“There is a hunger for other kinds of stories. Asian American stories are so far behind. I hope to be a part of more stories that push audiences outside of their comfort zone.”
Amazon’s Hunters takes place in the ’70s and follows an eclectic crew of Nazi hunters in New York City. A standout in this team of bell-bottomed assassins, Louis Ozawa plays Joe Mizushima. Joe is an American, Vietnam War veteran struggling with PTSD. “Five years ago there would be no way I would be playing this character, it would be a white dude,” says Louis. An Asian American veteran struggling to cope with trauma and loss is a complex role seldom explored in film or television. Louis hopes to have the opportunity to explore more of this gripping character. Season 1 ends on a cliffhanger, leaving much to be anticipated for Joe. “Joe is a damaged soul. He feels a little bit betrayed by his own country. He feels disillusioned by the whole notion of war. There he is fighting a war he isn’t sure he should be fighting and it’s people who look like him. Hopefully, we will be unpacking that in a few seasons,” says Louis.
A story like Joe’s needs to be told. Louis recognizes, “There is a hunger for other kinds of stories. Asian American stories are so far behind. I hope to be a part of more stories that push audiences outside of their comfort zone.” Joe’s story will give the world a chance to see, “Asian Americans be accepted as American and not just foreigners. When we are accepted as such, things will start to shift.” Hunters is executive produced by Jordan Peele and David Weil. Louis tells me that Jordan and David have been, “very insistent on having an inclusive world.”
This project featured Asian representation not only in front of the camera but also behind the camera. The episodes, “While Visions of Safta Danced in His Head” and “The Mourner’s Kaddish” were directed by Wayne Yip. Hunters provided Louis the rare opportunity to work with an Asian director in a dramatic show. “In drama, on television, there are very few Asian directors. I only worked with one other, that’s it. It was awesome. Wayne is stylish and a great leader. In the beginning, you have to unpack all the storylines of this huge group. By the time you get to me it’s like, let’s just move on- we got it in the wide shot. With Wayne…Wayne’s thing was like let’s get that little detail on Louis. I feel like he was looking after me. It’s important to build the mystery because a lot is revealed about Joe later in the season,” says Louis.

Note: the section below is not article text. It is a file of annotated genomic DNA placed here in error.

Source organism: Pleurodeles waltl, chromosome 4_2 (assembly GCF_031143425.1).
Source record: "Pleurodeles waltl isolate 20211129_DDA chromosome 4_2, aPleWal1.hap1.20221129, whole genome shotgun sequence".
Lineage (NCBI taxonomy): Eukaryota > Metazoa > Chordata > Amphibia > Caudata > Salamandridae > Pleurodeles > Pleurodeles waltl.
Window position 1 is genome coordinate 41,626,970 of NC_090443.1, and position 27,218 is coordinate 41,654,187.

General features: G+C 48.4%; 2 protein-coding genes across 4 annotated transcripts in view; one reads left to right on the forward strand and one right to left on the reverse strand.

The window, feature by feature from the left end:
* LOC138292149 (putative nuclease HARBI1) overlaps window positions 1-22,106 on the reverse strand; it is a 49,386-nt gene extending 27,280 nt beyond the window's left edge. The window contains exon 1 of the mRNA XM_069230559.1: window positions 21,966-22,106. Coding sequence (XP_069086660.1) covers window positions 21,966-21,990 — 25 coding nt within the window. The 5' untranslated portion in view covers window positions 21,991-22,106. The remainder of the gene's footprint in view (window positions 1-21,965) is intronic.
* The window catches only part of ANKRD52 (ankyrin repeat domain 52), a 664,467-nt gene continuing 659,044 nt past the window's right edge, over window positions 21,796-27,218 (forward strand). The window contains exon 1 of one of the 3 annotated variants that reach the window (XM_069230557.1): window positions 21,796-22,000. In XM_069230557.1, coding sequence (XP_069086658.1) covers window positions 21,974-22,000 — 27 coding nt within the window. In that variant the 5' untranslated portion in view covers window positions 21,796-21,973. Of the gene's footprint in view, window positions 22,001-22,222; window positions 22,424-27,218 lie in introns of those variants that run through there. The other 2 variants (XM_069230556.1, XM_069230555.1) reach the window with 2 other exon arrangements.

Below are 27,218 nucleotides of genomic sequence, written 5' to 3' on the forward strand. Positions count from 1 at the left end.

Returning home to New York to film Hunters was incredibly meaningful to Louis, “I was born in New York in the late ’70s. It’s cool to revisit that world. I loved going to work every day. It was a good environment. One legendary actor after another. To share life and talk about art.” Louis had the opportunity to “throw down” with one of his cinematic heroes Al Pacino, who plays Meyer Offerman. “As actors, the ’70s is something you always romanticize and the heyday of independent film when Scorsese, Coppola, De Niro, and Pacino were on top of the world making great art,” says Louis.
At the premiere of Hunters Louis reflected on conversations from the past year with friends and family about giving up acting, “I couldn’t go through the rejection one more year. I couldn’t go through pilot season one more time and not get anything.” Louis auditioned for Hunters while shooting Supergirl in Vancouver. “I read it and I couldn’t put the script down. I thought I absolutely have to book this role. I put myself on tape from my hotel room with my wife as the reader in L.A. on the iPad and my iPhone next to the iPad,” says Louis. Just when Louis was, “convinced that if I went in the room, they would know I wanted it so bad I would blow it”- Amazon made an offer. “When does this ever happen? This is the thing I was dreaming about. Amazon really believes in the show. There are billboards all over L.A. I feel so lucky, the stars aligned,” says Louis.
Watch Hunters Season 1 now on Amazon. Louis can also be seen in the upcoming film Beautiful Dreamer, he directs and stars in the short film The Translators.
Louis Ozawa Photo by Riker Brothers – © 2018, Banner Photo Courtesy of Getty Images